One of Judge Thomas E. Penick Jr.'s staff members will spend the summer working in an old safe. That's one example of how eight Pinellas-Pasco circuit judges and their staff have had to make do with tight quarters in the old Pinellas Courthouse since late April, when a storm ripped off a roof and blew out windows on the fourth floor of the newer courthouse building.
Business continues as usual on the new building's other floors, but county officials say it will take at least three months to make the fourth floor habitable again. In the meantime, judges and their staff are coping in the other building.
"Let me put it to you this way," Penick said. "It's cozy and it's fun. We have got to have a positive attitude."
Penick and his three staff members are sharing a space meant for two people "at the most," he said.
His guardianship fee clerk has taken over the old safe as an office.
"We felt it was appropriate, since he handles money," Penick joked.
Penick's office is across the hall from where people pay traffic fines. Irate ticket payers would see his sign and barge into his office to complain until he put a bailiff at the door, he said.
"It's a little crowded, but we are all understanding," said Judge James R. Case. "It is harder on the litigants than the judges," he said, because there is no elevator in the old courthouse and they must climb the stairs to his chambers.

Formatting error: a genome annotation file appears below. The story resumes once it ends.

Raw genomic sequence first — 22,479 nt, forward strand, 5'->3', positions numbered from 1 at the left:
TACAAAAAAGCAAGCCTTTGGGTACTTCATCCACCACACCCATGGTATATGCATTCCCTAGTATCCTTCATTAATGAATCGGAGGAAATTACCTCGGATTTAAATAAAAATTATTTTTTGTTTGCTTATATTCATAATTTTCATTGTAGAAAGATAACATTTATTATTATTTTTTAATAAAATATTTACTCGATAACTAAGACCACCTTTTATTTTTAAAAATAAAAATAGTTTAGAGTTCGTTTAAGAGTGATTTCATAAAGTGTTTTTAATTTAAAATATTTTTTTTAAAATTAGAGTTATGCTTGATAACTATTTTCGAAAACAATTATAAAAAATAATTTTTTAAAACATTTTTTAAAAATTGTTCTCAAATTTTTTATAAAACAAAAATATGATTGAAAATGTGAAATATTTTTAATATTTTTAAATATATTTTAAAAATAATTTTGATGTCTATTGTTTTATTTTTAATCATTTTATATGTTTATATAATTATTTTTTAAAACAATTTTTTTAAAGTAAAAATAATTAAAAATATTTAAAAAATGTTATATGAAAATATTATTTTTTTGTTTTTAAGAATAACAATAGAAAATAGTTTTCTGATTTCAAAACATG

Hearings are moved downstairs when some of the participants cannot climb the stairs, Case said.
"We are getting a lot more exercise than we used to get," said Judge John S. Andrews.
Despite the inconveniences, the judges praise the county's general services staff, who moved them into the temporary quarters. The judges are sponsoring a picnic for general services employees at the end of the month, Case said.
"Everybody is being really good about it," said Bruce St. Denis, the county's general services director. "But I am sure they are anxious to be back."
St. Denis said the newer building's roof is finished, and contractors are putting in the wallpaper and carpet.
"The one thing that is holding us up is the windows," he said.
An architect is redesigning them so they are smaller and made of stronger glass, so a storm won't destroy them as easily, St. Denis said.
Because no date has been set for the windows to be finished, St. Denis has set no date for the judges to move back in. He said three months is a guess.
Court Administrator J. William Lockhart said it was lucky that the storm happened when it did. The first floor of the old courthouse is to be restored soon. If that work had begun, there would have been no place for the judges to move.
"We are just very, very, very lucky to have had the old courthouse," Lockhart said. "I don't know what we would have done."
It also gives the county the opportunity to renovate the fourth floor and to re-engineer the windows that have been giving them problems for a while, he said.
It does, however, delay the planned renovation of the old courthouse, he said.
Criminal traffic court cases have been moved out of the Clearwater courthouse, to give more space to civil trials, Lockhart said, but that was planned to happen later anyway, he said.
Traffic court is being held at the North Pinellas complex, two miles north of Countryside Mall on U.S. 19.
South county criminal traffic cases are being heard at 1800 66th St. N in St. Petersburg.